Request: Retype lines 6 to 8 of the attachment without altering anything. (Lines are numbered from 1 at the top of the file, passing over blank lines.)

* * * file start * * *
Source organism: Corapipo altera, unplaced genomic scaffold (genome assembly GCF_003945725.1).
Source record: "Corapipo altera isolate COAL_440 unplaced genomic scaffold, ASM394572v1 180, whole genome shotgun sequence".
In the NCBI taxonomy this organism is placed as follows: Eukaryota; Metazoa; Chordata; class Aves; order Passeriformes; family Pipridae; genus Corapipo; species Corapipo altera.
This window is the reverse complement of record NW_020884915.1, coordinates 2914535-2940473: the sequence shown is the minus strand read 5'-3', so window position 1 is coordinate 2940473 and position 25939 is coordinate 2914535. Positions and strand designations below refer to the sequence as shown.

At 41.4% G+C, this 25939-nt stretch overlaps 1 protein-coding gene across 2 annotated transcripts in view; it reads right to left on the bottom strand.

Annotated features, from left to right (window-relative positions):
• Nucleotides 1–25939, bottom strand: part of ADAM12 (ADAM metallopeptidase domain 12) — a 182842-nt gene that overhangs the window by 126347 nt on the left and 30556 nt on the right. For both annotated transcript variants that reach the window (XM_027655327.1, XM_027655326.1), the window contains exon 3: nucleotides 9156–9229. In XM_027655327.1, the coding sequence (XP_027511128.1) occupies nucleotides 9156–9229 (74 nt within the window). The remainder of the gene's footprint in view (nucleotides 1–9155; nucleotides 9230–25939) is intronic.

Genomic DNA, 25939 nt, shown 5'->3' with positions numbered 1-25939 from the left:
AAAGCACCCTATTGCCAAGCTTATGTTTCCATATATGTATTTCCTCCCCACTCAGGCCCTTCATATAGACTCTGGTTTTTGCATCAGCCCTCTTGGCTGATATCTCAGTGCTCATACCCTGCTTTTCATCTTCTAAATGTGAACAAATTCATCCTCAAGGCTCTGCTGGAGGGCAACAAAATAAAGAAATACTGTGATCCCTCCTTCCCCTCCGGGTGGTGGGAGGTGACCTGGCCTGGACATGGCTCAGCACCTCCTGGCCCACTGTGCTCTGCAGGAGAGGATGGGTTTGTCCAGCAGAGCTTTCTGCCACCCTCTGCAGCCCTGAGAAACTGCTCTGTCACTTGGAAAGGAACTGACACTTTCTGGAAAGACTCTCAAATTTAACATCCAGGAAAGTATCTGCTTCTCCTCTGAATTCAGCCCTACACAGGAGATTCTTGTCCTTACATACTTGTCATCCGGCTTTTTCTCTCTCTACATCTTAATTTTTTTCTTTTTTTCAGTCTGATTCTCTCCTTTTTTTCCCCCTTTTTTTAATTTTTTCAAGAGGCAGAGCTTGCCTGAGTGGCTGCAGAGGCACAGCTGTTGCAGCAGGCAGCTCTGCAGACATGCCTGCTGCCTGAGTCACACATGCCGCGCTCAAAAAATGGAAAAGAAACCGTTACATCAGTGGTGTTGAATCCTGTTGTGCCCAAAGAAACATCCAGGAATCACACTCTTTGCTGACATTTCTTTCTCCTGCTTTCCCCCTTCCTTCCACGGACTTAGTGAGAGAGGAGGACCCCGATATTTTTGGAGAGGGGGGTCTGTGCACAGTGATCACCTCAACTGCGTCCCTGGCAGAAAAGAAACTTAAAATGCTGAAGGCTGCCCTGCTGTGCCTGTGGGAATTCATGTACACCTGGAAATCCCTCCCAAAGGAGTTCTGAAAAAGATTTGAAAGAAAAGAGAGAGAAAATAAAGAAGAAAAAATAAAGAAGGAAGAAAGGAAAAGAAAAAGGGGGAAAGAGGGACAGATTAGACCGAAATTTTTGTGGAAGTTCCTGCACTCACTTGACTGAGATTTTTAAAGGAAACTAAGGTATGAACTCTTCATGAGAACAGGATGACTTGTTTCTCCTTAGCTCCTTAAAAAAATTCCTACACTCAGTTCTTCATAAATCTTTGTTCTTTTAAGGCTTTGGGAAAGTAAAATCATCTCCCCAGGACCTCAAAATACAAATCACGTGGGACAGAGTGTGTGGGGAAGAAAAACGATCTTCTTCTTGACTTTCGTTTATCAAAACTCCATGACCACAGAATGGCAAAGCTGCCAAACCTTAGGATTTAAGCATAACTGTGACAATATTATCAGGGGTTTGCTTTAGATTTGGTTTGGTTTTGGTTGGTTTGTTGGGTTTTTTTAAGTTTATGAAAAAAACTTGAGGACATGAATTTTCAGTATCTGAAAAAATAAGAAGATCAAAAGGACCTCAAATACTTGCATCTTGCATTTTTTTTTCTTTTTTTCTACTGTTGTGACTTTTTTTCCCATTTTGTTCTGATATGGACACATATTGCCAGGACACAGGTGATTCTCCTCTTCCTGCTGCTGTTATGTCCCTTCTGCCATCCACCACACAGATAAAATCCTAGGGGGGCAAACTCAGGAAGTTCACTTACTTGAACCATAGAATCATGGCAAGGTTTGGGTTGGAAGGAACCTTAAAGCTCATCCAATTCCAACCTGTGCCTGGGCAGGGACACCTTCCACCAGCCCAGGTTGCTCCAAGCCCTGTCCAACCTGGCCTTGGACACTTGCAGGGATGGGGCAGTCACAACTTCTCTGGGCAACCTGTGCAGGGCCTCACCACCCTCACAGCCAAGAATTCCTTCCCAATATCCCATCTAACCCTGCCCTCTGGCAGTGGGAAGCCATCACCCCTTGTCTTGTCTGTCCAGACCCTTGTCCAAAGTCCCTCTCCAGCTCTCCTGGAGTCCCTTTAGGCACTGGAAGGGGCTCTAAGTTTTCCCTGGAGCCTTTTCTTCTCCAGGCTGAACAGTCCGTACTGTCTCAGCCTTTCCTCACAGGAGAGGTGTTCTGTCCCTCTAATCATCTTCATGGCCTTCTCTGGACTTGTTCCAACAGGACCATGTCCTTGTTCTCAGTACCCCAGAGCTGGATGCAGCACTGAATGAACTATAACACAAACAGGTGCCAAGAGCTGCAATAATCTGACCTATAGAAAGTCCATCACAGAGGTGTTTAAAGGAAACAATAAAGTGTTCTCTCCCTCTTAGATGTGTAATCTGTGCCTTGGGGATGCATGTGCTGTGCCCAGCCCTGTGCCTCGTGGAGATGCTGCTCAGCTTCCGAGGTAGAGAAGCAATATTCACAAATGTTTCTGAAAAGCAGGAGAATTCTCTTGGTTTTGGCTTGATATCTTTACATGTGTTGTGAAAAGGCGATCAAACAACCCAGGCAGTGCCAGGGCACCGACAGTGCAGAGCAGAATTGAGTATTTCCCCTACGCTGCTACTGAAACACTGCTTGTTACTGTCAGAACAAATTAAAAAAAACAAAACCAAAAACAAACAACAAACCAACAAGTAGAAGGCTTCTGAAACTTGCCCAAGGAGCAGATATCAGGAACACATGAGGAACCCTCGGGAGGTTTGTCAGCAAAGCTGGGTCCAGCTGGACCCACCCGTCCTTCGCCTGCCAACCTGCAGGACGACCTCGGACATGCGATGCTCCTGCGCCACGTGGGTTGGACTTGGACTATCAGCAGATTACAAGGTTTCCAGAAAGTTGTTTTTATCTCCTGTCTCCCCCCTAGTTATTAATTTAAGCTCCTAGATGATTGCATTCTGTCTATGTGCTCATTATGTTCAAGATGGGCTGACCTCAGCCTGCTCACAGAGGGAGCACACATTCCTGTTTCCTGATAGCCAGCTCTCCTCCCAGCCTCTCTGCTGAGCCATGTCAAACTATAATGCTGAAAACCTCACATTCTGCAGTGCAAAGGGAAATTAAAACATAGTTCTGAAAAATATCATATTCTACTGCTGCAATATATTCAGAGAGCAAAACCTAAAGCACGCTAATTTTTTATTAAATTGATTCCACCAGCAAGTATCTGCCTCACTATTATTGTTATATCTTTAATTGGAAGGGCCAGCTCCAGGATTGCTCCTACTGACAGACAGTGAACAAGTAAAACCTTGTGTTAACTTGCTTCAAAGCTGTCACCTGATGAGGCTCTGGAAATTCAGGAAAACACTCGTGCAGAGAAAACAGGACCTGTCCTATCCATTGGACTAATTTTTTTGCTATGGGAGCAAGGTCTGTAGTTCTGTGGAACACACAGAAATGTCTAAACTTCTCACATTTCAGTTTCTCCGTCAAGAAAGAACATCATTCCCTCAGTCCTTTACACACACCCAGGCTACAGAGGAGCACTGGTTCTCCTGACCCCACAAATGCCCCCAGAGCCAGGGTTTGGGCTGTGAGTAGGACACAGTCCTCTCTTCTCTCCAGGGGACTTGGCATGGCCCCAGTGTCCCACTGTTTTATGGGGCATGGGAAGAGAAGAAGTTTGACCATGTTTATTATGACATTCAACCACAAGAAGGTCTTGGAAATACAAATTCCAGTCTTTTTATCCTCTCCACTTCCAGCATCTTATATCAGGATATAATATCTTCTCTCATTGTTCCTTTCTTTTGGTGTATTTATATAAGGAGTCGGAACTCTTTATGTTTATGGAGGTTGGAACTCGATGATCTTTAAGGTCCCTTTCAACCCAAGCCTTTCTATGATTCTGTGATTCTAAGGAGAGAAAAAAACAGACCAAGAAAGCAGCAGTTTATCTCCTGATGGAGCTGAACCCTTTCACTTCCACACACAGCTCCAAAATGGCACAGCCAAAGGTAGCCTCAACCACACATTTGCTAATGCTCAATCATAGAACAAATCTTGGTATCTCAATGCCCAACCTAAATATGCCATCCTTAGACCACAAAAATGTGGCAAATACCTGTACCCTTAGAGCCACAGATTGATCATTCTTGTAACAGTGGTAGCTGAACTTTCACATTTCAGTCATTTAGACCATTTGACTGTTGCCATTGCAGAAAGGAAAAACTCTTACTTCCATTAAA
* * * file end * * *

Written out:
Annotated features, from left to right (window-relative positions):
• Nucleotides 1–25939, bottom strand: part of ADAM12 (ADAM metallopeptidase domain 12) — a 182842-nt gene that overhangs the window by 126347 nt on the left and 30556 nt on the right. For both annotated transcript variants that reach the window (XM_027655327.1, XM_027655326.1), the window contains exon 3: nucleotides 9156–9229. In XM_027655327.1, the coding sequence (XP_027511128.1) occupies nucleotides 9156–9229 (74 nt within the window). The remainder of the gene's footprint in view (nucleotides 1–9155; nucleotides 9230–25939) is intronic.

Genomic DNA, 25939 nt, shown 5'->3' with positions numbered 1-25939 from the left: